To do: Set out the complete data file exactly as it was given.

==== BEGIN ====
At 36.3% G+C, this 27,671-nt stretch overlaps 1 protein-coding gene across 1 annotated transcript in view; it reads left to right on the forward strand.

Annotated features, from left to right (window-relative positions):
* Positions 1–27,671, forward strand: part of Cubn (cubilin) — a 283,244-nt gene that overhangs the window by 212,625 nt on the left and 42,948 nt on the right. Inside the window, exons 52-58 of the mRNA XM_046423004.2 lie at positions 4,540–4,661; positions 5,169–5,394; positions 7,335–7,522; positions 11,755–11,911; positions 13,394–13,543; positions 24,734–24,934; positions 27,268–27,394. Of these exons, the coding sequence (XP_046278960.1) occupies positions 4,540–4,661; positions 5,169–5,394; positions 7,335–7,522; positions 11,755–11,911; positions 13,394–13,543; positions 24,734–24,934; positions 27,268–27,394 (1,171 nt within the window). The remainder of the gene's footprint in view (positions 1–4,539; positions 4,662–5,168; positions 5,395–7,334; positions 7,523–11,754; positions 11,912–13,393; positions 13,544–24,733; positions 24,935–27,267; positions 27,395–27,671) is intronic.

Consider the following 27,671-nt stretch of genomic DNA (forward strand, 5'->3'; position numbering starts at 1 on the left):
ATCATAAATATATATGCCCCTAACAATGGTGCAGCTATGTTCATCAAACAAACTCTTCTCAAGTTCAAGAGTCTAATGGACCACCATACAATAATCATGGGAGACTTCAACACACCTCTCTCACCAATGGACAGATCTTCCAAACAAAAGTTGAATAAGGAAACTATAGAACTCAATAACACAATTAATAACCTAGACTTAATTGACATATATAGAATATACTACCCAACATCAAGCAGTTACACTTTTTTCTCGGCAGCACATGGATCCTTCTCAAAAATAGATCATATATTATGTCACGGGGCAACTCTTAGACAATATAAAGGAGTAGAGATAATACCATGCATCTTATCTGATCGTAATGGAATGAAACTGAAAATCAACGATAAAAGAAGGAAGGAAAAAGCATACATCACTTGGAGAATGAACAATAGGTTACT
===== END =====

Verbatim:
At 36.3% G+C, this 27,671-nt stretch overlaps 1 protein-coding gene across 1 annotated transcript in view; it reads left to right on the forward strand.

Annotated features, from left to right (window-relative positions):
* Positions 1–27,671, forward strand: part of Cubn (cubilin) — a 283,244-nt gene that overhangs the window by 212,625 nt on the left and 42,948 nt on the right. Inside the window, exons 52-58 of the mRNA XM_046423004.2 lie at positions 4,540–4,661; positions 5,169–5,394; positions 7,335–7,522; positions 11,755–11,911; positions 13,394–13,543; positions 24,734–24,934; positions 27,268–27,394. Of these exons, the coding sequence (XP_046278960.1) occupies positions 4,540–4,661; positions 5,169–5,394; positions 7,335–7,522; positions 11,755–11,911; positions 13,394–13,543; positions 24,734–24,934; positions 27,268–27,394 (1,171 nt within the window). The remainder of the gene's footprint in view (positions 1–4,539; positions 4,662–5,168; positions 5,395–7,334; positions 7,523–11,754; positions 11,912–13,393; positions 13,544–24,733; positions 24,935–27,267; positions 27,395–27,671) is intronic.

Consider the following 27,671-nt stretch of genomic DNA (forward strand, 5'->3'; position numbering starts at 1 on the left):
ATCATAAATATATATGCCCCTAACAATGGTGCAGCTATGTTCATCAAACAAACTCTTCTCAAGTTCAAGAGTCTAATGGACCACCATACAATAATCATGGGAGACTTCAACACACCTCTCTCACCAATGGACAGATCTTCCAAACAAAAGTTGAATAAGGAAACTATAGAACTCAATAACACAATTAATAACCTAGACTTAATTGACATATATAGAATATACTACCCAACATCAAGCAGTTACACTTTTTTCTCGGCAGCACATGGATCCTTCTCAAAAATAGATCATATATTATGTCACGGGGCAACTCTTAGACAATATAAAGGAGTAGAGATAATACCATGCATCTTATCTGATCGTAATGGAATGAAACTGAAAATCAACGATAAAAGAAGGAAGGAAAAAGCATACATCACTTGGAGAATGAACAATAGGTTACT